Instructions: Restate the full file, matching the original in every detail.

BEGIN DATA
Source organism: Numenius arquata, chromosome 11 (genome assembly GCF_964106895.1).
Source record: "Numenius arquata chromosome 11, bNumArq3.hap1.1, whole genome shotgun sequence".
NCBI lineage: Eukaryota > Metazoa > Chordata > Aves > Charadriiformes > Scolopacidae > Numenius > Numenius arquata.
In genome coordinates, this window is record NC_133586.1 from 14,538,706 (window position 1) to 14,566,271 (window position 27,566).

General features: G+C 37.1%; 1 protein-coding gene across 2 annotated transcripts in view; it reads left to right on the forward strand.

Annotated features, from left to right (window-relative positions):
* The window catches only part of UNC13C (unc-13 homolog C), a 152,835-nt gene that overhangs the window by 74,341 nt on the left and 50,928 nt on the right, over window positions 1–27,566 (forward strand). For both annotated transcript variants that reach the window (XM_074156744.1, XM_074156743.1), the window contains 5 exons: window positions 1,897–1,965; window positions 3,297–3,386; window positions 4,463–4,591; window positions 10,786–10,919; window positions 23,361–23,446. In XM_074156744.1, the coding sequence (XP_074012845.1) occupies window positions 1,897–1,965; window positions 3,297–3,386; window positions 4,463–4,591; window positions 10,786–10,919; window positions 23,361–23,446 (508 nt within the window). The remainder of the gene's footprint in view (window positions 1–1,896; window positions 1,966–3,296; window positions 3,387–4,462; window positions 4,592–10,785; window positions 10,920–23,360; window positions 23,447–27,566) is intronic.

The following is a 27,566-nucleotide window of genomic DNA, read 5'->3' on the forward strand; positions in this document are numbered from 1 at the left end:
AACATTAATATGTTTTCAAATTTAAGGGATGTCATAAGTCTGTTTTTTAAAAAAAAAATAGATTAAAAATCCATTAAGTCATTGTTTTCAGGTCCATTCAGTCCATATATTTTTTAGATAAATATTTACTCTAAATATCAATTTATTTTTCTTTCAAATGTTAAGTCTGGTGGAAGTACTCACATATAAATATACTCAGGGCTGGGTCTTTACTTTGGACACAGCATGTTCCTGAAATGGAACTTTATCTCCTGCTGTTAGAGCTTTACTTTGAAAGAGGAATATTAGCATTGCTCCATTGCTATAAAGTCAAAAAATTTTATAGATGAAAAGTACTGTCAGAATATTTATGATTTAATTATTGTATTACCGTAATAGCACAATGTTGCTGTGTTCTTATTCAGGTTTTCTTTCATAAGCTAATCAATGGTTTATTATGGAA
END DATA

Source organism: Numenius arquata, chromosome 11 (genome assembly GCF_964106895.1).
Source record: "Numenius arquata chromosome 11, bNumArq3.hap1.1, whole genome shotgun sequence".
NCBI lineage: Eukaryota > Metazoa > Chordata > Aves > Charadriiformes > Scolopacidae > Numenius > Numenius arquata.
In genome coordinates, this window is record NC_133586.1 from 14,538,706 (window position 1) to 14,566,271 (window position 27,566).

General features: G+C 37.1%; 1 protein-coding gene across 2 annotated transcripts in view; it reads left to right on the forward strand.

Annotated features, from left to right (window-relative positions):
* The window catches only part of UNC13C (unc-13 homolog C), a 152,835-nt gene that overhangs the window by 74,341 nt on the left and 50,928 nt on the right, over window positions 1–27,566 (forward strand). For both annotated transcript variants that reach the window (XM_074156744.1, XM_074156743.1), the window contains 5 exons: window positions 1,897–1,965; window positions 3,297–3,386; window positions 4,463–4,591; window positions 10,786–10,919; window positions 23,361–23,446. In XM_074156744.1, the coding sequence (XP_074012845.1) occupies window positions 1,897–1,965; window positions 3,297–3,386; window positions 4,463–4,591; window positions 10,786–10,919; window positions 23,361–23,446 (508 nt within the window). The remainder of the gene's footprint in view (window positions 1–1,896; window positions 1,966–3,296; window positions 3,387–4,462; window positions 4,592–10,785; window positions 10,920–23,360; window positions 23,447–27,566) is intronic.

The following is a 27,566-nucleotide window of genomic DNA, read 5'->3' on the forward strand; positions in this document are numbered from 1 at the left end:
AACATTAATATGTTTTCAAATTTAAGGGATGTCATAAGTCTGTTTTTTAAAAAAAAAATAGATTAAAAATCCATTAAGTCATTGTTTTCAGGTCCATTCAGTCCATATATTTTTTAGATAAATATTTACTCTAAATATCAATTTATTTTTCTTTCAAATGTTAAGTCTGGTGGAAGTACTCACATATAAATATACTCAGGGCTGGGTCTTTACTTTGGACACAGCATGTTCCTGAAATGGAACTTTATCTCCTGCTGTTAGAGCTTTACTTTGAAAGAGGAATATTAGCATTGCTCCATTGCTATAAAGTCAAAAAATTTTATAGATGAAAAGTACTGTCAGAATATTTATGATTTAATTATTGTATTACCGTAATAGCACAATGTTGCTGTGTTCTTATTCAGGTTTTCTTTCATAAGCTAATCAATGGTTTATTATGGAA